Playing tennis provides numerous benefits—increased cardiovascular function, high calorie expenditure and social interaction to name just a few. However, while a proven boon to the health and longevity of its players, the sport is not as nourishing to the environment. That’s because in this country alone, 125 million used tennis balls are deposited in landfills every year, amounting to 20,000 metric tons of methane-producing waste that takes up to 400 years to decompose.

It would be ideal if fewer balls were used and for longer periods of time, but that’s an unlikely scenario. There are basically two types of tennis players: Those who use a new can of balls every time they hit the courts, and hoarders. Most prefer the dependable and livelier bounce of a fresh tennis ball over something bald and deflated with little tread left on its felt. And if you’re a frequent player, you know how quickly those cans can add up.

RecycleBalls offers a worthwhile solution to this waste problem. The Vermont-based, non-profit collects, recycles and reuses old tennis balls to make new products. Since 2016 it has saved more than 7 million tennis balls from landfills and repurposed them into such things as tennis court surface and rubber mulch. The goal is to reach 20 million recycled balls by 2024.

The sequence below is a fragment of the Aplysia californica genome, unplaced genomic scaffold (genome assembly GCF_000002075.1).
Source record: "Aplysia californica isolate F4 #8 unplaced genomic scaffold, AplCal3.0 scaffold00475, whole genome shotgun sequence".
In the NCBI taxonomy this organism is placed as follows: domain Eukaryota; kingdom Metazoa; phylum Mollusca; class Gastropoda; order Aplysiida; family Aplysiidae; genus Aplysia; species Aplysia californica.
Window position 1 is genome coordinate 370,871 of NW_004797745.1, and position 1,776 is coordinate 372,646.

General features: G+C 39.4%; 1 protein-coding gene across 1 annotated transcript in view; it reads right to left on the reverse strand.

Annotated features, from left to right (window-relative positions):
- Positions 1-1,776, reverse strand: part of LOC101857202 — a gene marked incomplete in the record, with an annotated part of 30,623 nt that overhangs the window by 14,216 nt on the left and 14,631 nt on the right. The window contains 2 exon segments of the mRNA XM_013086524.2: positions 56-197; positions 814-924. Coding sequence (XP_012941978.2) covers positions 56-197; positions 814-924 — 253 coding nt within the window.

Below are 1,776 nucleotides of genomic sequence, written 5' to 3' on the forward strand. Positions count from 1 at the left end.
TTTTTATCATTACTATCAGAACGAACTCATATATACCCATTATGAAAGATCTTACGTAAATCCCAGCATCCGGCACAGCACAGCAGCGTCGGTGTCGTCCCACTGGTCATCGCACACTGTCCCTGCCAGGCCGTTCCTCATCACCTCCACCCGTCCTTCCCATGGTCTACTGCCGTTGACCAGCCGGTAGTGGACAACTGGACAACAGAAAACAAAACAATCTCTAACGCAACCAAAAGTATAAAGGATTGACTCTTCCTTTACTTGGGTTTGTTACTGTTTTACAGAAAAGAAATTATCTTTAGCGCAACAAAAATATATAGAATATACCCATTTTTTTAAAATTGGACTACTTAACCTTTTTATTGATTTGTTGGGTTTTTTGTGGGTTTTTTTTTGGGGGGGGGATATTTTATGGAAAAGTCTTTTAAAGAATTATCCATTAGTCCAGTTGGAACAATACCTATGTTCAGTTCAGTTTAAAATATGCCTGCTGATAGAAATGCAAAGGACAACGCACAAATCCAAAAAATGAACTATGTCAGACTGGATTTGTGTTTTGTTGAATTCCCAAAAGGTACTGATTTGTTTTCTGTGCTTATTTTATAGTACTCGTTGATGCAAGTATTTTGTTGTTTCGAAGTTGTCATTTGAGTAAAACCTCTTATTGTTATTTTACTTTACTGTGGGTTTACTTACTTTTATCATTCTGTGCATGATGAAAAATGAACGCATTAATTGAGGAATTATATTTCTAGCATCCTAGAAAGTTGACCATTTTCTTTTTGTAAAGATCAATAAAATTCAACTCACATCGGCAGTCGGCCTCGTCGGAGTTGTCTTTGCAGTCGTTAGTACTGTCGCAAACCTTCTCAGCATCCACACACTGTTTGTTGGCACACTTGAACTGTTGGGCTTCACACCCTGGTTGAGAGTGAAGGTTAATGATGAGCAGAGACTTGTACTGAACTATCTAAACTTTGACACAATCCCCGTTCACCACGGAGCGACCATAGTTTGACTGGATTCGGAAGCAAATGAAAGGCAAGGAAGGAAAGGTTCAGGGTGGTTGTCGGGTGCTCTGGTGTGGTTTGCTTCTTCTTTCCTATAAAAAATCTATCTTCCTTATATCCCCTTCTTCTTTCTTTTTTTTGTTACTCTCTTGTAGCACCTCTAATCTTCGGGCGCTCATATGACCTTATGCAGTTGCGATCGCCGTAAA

The collection process is simple, and anyone can join the growing network of partners and contributors. Convenient, easy-to-assemble cardboard bins are placed courtside to stockpile discarded balls. Each bin comes with a prepaid UPS shipping label, and once it’s filled—each holds exactly 200 balls—can be sent back to the RecyleBalls headquarters in Vermont.

Once there, many of the balls are ground up to remove the felt from the rubber. The resulting rubber crumb, dubbed GREEN GOLD, is used in the construction of tennis courts, natural ground cover and sign bases, with the hopes of addressing other green projects. Some balls are also allotted to be purchased as “no trash” dog balls that can be recycled back at no cost.

Whether an individual, tennis facility, volunteer or sponsor, there are multiple ways to get involved with the program. For more information visit